Meanwhile Dr. Karen Richardson of the Bridgewater State University portrayed the situation in school classes in the USA. She showed how games can be fun despite differing abilities and requirements. The principle is: „Modification by Adaptation“. Meaning: After each game the loosing team or the loosing player has got the chance of changing the game by simplifying the rules for him/herself or by making the rules more difficult for the opponent. Thus, abilities are adapted and the game processes and outcomes are a closer call and thus are more interesting. According to Richardson.
In his speech „Game-Centered Approaches: Different Perspectives, Same Goals – Working Together for Learning“, invited speaker Dr. David Gutierrez of the University Castilla-la Mancha, Spain, presented different teaching approaches that have evolved since the introduction of the TGfU model in 1980. He mentioned the features and strengths of the various approaches and presented concrete examples of how structural elements of a game can be simplified without changing the tactical structure. In basektball for example the rules or the point system could be changed – an important tool for coaches and teachers to use different methods for their teaching, said Gutierrez.

Information technological and psychological views

Prof. Peter O´Donoghue (Cardiff Metropolitan University, Wales) presented an information technological view of the TGfU. In his keynote presentation he introduced supporting possibilities and chances of different technologies that could be used for teaching team/racket sports. Such technologies were amongst others the online feedback platform CoachLogic, the software Dartfish Simulcam and Stromotion of the App Coaches Eye. The different technologies not only served as analysis of sportsmen, but also for feeback for coaches and teachers.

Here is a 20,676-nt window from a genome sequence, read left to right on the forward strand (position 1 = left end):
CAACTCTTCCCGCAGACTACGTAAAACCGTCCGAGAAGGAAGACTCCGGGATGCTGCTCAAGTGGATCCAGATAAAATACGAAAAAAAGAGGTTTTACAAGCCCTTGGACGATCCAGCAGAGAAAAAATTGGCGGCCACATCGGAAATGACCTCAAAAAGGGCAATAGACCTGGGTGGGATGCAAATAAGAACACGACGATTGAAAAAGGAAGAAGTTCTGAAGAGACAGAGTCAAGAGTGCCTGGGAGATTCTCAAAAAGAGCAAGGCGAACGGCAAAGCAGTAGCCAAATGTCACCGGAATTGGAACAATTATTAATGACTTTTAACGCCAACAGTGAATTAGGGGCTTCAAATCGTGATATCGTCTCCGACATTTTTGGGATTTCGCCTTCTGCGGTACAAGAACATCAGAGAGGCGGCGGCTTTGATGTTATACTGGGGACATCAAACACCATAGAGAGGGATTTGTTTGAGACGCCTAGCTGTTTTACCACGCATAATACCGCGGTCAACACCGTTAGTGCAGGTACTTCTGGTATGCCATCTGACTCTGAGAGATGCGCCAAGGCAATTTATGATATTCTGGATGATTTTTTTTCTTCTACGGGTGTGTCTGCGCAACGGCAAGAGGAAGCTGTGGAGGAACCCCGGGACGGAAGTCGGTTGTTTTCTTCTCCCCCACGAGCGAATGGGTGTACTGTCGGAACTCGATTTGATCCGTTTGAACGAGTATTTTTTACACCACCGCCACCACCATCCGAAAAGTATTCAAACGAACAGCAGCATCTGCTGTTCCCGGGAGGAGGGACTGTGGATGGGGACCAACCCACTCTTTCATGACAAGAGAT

How coaches and teacher can give instructions to their students was the presentation subject of Dr. Philip Furley, Institute of Cognitive and team/Racket Sport Research and invited speaker for cognitive-psychological perspective. In his studies he found out that sportsmen can become ‚blind‘ in specific game scenes regarding specific aspects, such as not perceiving a free teammate, because their focus is set on another stimulus (inattentional blindness). Too many instructions from coaches or teachers would make the attention breadth narrower, according to Furley.
Next to presenting new ideas and research results, responsible persons for the respective scientific committee are nominated at conferences. This was also the case in Cologne. As speaker for the dvs commission Sportspiele Dirk Büsch (Leipzig) and Daniel Memmert (Cologne) were elected for the next four years. Furthermore, Daniel Memmert was introduced to the managing board of the TGfU Special Interest Group.

Closing Ceremony und Outlook for 2018 and 2020

At the end of the conference, keynote speaker Prof. Henning Plessner also talked about a psychological subject. „Teaching Games for Understanding and the Psychology of Intuition“  In this talk, Plessner presented several decision making models by taking concrete examples from sports. Coming to the Closing Ceremony, Plessner, Professor at the Institute of Sport and Sport Sciences in Heidelberg, picked up the subject of the next dvs-Sportspiel-Symposium, which will take place in 2018 in Heidelberg. The next TGfU conference will take place in the UK in 2020.

A huge thank you and applause goes to the many volunteers of the congress as well as the organization team of the Institute of Cognitive and team/Racket Sport Research lead by Prof. Daniel Memmert.